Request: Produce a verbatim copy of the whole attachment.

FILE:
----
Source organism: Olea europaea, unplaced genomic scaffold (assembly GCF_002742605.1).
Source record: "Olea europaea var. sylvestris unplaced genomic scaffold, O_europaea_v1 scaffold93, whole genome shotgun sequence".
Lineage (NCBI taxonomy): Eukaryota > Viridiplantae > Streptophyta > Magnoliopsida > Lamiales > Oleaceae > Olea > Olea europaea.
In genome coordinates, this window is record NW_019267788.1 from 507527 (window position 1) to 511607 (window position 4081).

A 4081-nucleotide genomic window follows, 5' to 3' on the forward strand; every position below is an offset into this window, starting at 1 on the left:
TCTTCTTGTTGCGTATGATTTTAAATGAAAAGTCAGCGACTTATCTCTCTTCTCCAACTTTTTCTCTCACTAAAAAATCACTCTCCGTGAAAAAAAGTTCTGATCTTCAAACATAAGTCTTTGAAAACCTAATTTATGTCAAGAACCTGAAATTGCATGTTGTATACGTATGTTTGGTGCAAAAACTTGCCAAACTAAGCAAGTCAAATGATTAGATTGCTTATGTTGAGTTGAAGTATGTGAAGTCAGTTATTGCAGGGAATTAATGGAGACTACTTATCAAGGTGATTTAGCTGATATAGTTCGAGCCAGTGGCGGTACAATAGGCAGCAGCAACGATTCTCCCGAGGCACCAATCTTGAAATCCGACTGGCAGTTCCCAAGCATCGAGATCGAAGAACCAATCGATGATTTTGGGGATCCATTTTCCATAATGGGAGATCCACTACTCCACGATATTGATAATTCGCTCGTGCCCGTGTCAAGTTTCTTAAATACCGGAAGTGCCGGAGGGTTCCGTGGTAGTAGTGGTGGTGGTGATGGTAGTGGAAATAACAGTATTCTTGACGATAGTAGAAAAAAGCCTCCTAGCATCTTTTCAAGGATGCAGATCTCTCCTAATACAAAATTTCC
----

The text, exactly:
Source organism: Olea europaea, unplaced genomic scaffold (assembly GCF_002742605.1).
Source record: "Olea europaea var. sylvestris unplaced genomic scaffold, O_europaea_v1 scaffold93, whole genome shotgun sequence".
Lineage (NCBI taxonomy): Eukaryota > Viridiplantae > Streptophyta > Magnoliopsida > Lamiales > Oleaceae > Olea > Olea europaea.
In genome coordinates, this window is record NW_019267788.1 from 507527 (window position 1) to 511607 (window position 4081).

A 4081-nucleotide genomic window follows, 5' to 3' on the forward strand; every position below is an offset into this window, starting at 1 on the left:
TCTTCTTGTTGCGTATGATTTTAAATGAAAAGTCAGCGACTTATCTCTCTTCTCCAACTTTTTCTCTCACTAAAAAATCACTCTCCGTGAAAAAAAGTTCTGATCTTCAAACATAAGTCTTTGAAAACCTAATTTATGTCAAGAACCTGAAATTGCATGTTGTATACGTATGTTTGGTGCAAAAACTTGCCAAACTAAGCAAGTCAAATGATTAGATTGCTTATGTTGAGTTGAAGTATGTGAAGTCAGTTATTGCAGGGAATTAATGGAGACTACTTATCAAGGTGATTTAGCTGATATAGTTCGAGCCAGTGGCGGTACAATAGGCAGCAGCAACGATTCTCCCGAGGCACCAATCTTGAAATCCGACTGGCAGTTCCCAAGCATCGAGATCGAAGAACCAATCGATGATTTTGGGGATCCATTTTCCATAATGGGAGATCCACTACTCCACGATATTGATAATTCGCTCGTGCCCGTGTCAAGTTTCTTAAATACCGGAAGTGCCGGAGGGTTCCGTGGTAGTAGTGGTGGTGGTGATGGTAGTGGAAATAACAGTATTCTTGACGATAGTAGAAAAAAGCCTCCTAGCATCTTTTCAAGGATGCAGATCTCTCCTAATACAAAATTTCC